When you get your news from wild birds you must expect delay. The chickens
arrived at my office door in a delegation and tapped on the glass. I expected
some protest about the weather, which has been awful, or (more likely) a demand
that I replace their food. Because squirrels have been raiding and because the
weather has been so wet, I’ve been taking the food in from time to time. I
can’t provide any reasoning to explain what I think I’m doing; it just seemed
something worth trying.
Mimo led off, “Does this right to bare arms apply to wings with feathers on?”
Rocky, “We were worried that if we lost the right to bare arms, it might mean
violence... to our persons.”
Peccorino, “If ‘persons’ is the right word. Cheddar seems to think we’re
‘beings with infinite capacity for wisdom,’ or some such thing.”
Cheddar, “That’s not exactly what I said.”
Appenzeller, “Well what did you say?”
Cheddar, “I’m figuring out the meaning of ‘malheur.’ The word the birds said.”
I offered, “Sadness or woe. It’s French. There’s a lot of it about."
I put my boots on, gathered up the food and marched out to stow this beneath
the garden table. Said table has a hole in the middle through which I put, in
the summer, our washing line roundy-roundy thing. At present that hole lets
water through, so the positioning of a chicken food bucket is critical. The
downside of the best solution is that when everyone wants to eat at once,
someone has to stand in the rain. What happens is a motion not unlike a rugby
scrum, with one chicken running round the back of all the others, barging in on
the dry side and moving another into the downpour. Repeat ad infinitum.
Between bouts of writing, it’s amusing to watch.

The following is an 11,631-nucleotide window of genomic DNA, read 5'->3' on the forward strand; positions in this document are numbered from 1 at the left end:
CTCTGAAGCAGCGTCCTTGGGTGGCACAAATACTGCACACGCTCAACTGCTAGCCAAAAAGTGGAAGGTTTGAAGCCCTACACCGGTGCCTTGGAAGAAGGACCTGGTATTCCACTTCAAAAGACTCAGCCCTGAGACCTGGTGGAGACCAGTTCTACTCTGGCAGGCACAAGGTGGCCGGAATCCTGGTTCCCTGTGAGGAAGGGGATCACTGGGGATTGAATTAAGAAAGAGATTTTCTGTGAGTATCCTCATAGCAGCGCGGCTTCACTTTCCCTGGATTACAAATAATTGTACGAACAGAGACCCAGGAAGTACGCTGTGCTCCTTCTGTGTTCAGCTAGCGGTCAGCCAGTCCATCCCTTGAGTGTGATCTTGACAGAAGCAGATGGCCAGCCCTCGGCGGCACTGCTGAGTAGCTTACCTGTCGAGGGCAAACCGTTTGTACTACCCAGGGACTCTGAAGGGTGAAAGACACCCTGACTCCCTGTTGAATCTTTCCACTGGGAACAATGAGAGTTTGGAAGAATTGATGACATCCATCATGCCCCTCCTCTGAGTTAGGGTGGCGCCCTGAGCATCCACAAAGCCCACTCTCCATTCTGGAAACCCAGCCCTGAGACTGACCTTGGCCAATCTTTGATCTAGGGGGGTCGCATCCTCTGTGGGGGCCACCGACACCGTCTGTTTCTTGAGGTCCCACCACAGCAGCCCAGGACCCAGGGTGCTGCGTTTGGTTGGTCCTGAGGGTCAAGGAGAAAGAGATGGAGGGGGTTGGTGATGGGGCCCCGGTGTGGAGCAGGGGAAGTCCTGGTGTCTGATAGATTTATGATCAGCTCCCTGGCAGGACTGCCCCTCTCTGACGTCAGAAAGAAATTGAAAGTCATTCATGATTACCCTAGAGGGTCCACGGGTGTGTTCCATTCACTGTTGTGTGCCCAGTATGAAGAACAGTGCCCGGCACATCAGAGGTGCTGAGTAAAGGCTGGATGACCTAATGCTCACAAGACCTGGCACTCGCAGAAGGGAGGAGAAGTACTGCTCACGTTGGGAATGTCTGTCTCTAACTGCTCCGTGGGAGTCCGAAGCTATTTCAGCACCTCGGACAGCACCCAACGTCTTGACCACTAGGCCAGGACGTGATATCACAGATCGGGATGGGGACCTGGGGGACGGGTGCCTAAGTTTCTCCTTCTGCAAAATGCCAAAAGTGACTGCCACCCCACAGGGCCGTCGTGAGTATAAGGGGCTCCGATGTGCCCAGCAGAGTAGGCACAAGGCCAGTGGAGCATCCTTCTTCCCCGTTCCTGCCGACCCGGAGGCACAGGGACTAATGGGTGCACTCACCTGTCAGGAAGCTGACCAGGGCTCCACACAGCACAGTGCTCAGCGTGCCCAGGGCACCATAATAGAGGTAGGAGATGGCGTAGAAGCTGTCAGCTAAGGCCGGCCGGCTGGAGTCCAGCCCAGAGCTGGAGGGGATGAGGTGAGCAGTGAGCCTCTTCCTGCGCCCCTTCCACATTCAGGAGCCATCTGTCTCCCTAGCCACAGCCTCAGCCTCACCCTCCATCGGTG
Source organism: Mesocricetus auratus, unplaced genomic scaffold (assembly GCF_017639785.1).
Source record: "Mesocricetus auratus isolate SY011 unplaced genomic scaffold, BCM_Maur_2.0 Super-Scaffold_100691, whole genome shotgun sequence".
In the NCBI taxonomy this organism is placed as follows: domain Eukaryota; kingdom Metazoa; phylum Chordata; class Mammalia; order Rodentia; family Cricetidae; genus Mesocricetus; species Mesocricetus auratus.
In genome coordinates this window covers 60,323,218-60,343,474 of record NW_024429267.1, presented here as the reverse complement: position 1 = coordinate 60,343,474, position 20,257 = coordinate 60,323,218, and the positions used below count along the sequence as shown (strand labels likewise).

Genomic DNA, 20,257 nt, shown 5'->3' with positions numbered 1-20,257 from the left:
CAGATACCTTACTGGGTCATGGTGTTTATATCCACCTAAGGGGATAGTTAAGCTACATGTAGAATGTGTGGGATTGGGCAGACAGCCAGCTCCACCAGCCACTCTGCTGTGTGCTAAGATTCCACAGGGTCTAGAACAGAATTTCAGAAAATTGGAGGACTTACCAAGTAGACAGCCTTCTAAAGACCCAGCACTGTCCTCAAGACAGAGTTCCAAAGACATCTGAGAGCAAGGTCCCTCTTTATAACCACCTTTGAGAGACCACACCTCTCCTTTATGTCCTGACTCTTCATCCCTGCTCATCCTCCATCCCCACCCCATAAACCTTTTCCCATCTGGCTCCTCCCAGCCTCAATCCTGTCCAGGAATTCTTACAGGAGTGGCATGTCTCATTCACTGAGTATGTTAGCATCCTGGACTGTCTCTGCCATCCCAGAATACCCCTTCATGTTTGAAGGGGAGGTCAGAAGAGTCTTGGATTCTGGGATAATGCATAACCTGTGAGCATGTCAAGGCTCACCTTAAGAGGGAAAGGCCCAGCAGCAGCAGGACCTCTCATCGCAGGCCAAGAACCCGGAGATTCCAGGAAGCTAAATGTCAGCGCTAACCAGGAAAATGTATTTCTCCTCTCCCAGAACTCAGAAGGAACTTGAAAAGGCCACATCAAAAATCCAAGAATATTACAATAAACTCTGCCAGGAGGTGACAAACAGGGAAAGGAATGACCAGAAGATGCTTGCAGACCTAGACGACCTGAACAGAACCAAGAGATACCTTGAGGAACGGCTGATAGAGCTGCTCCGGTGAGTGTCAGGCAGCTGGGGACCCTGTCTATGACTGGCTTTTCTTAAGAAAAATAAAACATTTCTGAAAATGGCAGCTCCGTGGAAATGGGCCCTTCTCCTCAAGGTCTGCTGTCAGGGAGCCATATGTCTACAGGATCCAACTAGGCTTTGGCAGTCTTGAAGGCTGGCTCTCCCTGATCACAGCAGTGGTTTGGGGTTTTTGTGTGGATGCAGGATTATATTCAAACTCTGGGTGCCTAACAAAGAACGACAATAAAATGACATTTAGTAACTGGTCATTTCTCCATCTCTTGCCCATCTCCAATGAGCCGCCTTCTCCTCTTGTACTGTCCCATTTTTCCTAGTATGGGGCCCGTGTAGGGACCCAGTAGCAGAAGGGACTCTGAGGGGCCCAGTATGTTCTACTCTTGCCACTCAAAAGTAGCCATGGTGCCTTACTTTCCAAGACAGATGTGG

Re-charging a car’s battery in the rain is not the safest or easiest thing, but
I managed this when the floods eased somewhat. Fortunately I can get the
re-charging device into the engine compartment and pretty much close the lid.
Otherwise there’d be a constant blowing of fuses. The white SAAB has been hard
on batteries since we got it; ten days is too long to leave that vehicle to its
own devices. Once I could move the car, I made an annoying discovery--backing
out of our side driveway, I glanced downhill and found that someone had
off-loaded a brown ex-Christmas tree onto our property. “I can’t figure out
what to do with this leftover tree…hey…why not throw it into the back of my
truuuuuuck and go dump it somewhere? Not my problem.” Apparently the Spirit
of Christmas flies off at the season’s close. Malheureusement.
I can go through weeks of tennis without joining a substantial conversation.
Women regard tennis as a social thing; men go to play, watch “the game” on a
big screen t.v., say, “How’y’doin’?” and take no interest in the answer. This
week, however, I got into two substantial conversations. One was about
relationships between Hmong and Lao peoples, from the point of view of someone
who came from Laos to America in 1976. We were discursive, stopping only when
a woman dropped a bag-load of empty bottles. We helped her pick them up. She
asked, “Were you discussing politics?”
I said, “Not exactly. I was explaining voting patterns in America immediately
following the Civil War.”
She said, “Vote for Trump.”
The guy who told the next story is an ex-Marine. Served an artillery piece.
In doubles I always take the side which is open to his good ear. He had been
days and days on maneuvers at Twenty-Nine Palms when he heard that some high-up